The Best Dive Bars in New York City
The perfect dive should be as comfortable and familiar as an old pair of shoes. Neither fussy nor fancy, these watering holes have a rough-around-the-edges charm that more than makes up for the fact that many don't take cards. Read on for our picks.
1. Brooklyn Inn (148 Hoyt Street, Brooklyn). Everyone deserves to enjoy a beer next to stained glass.
2. Ear Inn. Arguably the oldest continually operating bar in New York City.
3. Hank's Saloon. A haven of honky tonk, a great place to find live music (usually free) and cheap drinks.
4. Jeremy's Ale House. Nothing like 32 ounces of cold beer in a styrofoam cup and a plate of perfectly fried seafood. The decor is notably bra-themed.
5. Liedy's Shore Inn (748 Richmind Terrace, Staten Island). Staten Island represents with this bar that first opened in 1905.
6. McSorley's Old Ale House. They let in women now! Otherwise this institution is much as New Yorker writer Joseph Mitchell described it in 1940: saw dust still on the floor, raw onion and cheese still on the menu, and beer still served in two tiny glasses.
7. Montero's (73 Atlantic Avenue, Brooklyn). This nautical-themed bar once catered to Brooklyn's longshoremen. Now karaoke (Thursday through Saturday) and cheap bottled beer bring in patrons of all professions, including proprieter Pepe Montero.
8. Red Hook Bait & Tackle. Once a social club and bait shop, this taxidermy-filled bar will appeal to anyone who wants to drink in a forgotten basement of the American Museum of Natural History.
9. Old Town Bar. Once Tammany Hall's favorite prohibition speakeasy; plus they have a solid burger and mozarella sticks.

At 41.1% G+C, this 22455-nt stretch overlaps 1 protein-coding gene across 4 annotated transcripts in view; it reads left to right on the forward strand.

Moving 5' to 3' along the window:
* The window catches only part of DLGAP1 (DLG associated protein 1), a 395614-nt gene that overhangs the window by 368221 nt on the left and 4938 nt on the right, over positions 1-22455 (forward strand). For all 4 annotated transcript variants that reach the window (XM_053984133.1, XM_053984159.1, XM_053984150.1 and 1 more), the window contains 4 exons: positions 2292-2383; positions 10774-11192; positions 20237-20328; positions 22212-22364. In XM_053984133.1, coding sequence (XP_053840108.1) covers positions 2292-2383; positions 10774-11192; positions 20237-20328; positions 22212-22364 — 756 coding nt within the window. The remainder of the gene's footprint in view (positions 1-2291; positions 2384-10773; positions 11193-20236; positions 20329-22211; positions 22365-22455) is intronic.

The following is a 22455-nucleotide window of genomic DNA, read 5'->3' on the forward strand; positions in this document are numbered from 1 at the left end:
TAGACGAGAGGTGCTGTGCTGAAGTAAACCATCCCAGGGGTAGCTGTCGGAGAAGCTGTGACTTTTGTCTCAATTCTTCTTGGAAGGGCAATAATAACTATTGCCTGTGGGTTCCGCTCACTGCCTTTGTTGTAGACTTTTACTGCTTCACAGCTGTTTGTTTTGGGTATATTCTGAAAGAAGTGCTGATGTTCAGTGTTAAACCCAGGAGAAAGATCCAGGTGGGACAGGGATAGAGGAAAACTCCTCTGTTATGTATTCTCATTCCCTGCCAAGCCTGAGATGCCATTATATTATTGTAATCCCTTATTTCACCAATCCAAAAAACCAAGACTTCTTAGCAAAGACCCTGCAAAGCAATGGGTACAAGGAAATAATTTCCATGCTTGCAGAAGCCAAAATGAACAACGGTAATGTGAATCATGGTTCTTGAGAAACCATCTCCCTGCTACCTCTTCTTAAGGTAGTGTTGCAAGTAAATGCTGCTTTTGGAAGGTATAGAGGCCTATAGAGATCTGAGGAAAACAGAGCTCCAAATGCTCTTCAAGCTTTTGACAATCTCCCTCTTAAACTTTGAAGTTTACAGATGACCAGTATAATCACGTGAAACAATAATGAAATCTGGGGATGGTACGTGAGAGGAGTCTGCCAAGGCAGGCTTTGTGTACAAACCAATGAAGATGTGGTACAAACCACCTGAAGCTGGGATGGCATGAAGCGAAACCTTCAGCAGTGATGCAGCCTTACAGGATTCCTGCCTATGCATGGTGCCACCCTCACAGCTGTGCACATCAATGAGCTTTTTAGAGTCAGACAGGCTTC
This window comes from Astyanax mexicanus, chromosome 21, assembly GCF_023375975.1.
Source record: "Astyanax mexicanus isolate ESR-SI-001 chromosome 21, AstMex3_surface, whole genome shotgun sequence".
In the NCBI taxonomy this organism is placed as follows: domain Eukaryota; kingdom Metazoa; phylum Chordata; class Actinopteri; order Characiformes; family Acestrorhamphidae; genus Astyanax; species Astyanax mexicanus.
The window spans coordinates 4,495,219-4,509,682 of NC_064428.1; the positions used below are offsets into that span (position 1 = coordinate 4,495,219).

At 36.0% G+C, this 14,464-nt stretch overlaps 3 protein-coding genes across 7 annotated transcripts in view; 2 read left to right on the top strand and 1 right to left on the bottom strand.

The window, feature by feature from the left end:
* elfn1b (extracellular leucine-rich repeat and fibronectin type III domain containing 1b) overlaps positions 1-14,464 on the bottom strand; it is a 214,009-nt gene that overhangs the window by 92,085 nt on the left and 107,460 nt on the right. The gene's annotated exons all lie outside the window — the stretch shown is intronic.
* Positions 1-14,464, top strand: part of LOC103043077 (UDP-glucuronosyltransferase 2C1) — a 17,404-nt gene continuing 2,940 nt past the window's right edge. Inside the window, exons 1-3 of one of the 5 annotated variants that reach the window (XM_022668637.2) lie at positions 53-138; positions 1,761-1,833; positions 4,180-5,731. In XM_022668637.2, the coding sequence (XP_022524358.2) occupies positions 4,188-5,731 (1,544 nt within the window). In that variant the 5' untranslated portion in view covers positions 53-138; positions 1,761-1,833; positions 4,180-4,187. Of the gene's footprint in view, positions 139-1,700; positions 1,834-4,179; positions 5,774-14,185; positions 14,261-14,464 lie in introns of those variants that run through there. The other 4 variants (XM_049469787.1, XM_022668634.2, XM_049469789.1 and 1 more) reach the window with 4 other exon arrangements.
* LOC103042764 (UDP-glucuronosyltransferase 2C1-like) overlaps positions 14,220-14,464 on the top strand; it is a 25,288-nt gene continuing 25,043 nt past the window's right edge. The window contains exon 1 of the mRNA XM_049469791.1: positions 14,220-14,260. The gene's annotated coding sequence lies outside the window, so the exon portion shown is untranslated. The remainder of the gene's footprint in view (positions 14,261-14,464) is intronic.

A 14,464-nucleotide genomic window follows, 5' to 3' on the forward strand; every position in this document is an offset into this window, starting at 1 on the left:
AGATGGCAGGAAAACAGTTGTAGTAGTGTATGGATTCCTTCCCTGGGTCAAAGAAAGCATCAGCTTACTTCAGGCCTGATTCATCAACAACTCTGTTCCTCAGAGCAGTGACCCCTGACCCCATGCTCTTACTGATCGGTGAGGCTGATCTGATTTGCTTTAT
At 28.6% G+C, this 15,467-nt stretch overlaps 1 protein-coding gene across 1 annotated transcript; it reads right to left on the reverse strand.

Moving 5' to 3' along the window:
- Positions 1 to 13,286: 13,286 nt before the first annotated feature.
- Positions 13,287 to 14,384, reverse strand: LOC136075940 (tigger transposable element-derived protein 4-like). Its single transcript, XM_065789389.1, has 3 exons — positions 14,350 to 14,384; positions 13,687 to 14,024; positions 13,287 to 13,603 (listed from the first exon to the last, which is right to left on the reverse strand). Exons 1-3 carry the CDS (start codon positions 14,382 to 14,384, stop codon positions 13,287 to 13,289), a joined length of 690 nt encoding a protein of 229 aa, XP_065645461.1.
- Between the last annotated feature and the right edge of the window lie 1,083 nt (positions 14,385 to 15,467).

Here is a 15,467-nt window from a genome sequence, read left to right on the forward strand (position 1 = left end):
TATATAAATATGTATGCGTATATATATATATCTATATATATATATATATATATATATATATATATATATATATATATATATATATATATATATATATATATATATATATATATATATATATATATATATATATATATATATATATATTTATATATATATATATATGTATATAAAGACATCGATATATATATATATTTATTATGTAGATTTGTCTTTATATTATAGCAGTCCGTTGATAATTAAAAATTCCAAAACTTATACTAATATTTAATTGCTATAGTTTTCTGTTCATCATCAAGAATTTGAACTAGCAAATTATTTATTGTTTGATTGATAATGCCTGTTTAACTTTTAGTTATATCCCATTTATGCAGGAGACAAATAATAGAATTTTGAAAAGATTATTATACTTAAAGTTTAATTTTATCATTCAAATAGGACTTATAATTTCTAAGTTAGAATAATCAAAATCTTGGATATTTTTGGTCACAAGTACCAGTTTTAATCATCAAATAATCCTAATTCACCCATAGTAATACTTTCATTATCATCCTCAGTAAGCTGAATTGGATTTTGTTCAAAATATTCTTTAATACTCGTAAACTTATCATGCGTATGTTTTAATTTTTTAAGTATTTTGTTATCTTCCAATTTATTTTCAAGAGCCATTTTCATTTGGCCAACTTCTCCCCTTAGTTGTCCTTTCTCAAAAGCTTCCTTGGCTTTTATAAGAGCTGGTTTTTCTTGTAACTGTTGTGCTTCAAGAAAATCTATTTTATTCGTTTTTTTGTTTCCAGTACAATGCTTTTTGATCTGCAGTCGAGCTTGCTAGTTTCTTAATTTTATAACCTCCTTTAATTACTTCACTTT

10. Pete's Tavern. Another contender for the oldest bar in New York, it's also where, rumor has it, short story writer O. Henry drafted "The Gift of the Magi." Happy hour (select beers and wines available for $5) is the time to go.
11. Peter McManus Café. This Irish saloon has been run by the same family since 1932, and looks every bit the part.
12. Ready Penny Inn (37-07 73rd Street, Queens). A comfortable and well-tended bar in the heart of Jackson Heights.
13. Reif's Tavern. A sports bar for the ages--just make sure you like the Yankees.
14. Rudy's Bar and Grill. Two words: Free. Hotdogs. The torn and patched red vinyl booths are a nice touch, too.
15. Shenanigans (802 Caton Avenue, Brooklyn). A true neighborhood bar just south of Prospect Park. During summer there's a grill out back, but Saturday karaoke is all year round.
16. South. The only dive on this list tended by the New York Times's drinks columnist, Rosie Schaap.
17. Subway Inn (1140 2nd Avenue, Manhattan). After 77 years, this Upper East Side institution was forced by new development to move. Never fear: the new location has all the charm (and the same neon sign) of its old digs.
18. Sunny's. In view of the water and above a stretch of cobblestone street, Sunny's screams Red Hook. Live music is frequent and good.
19. Tip-Top Bar & Grill (432 Franklin Avenue, Brooklyn). Here you'll find $3 beer, a killer juke box, and year-round Christmas lights. Turn up the Al Green.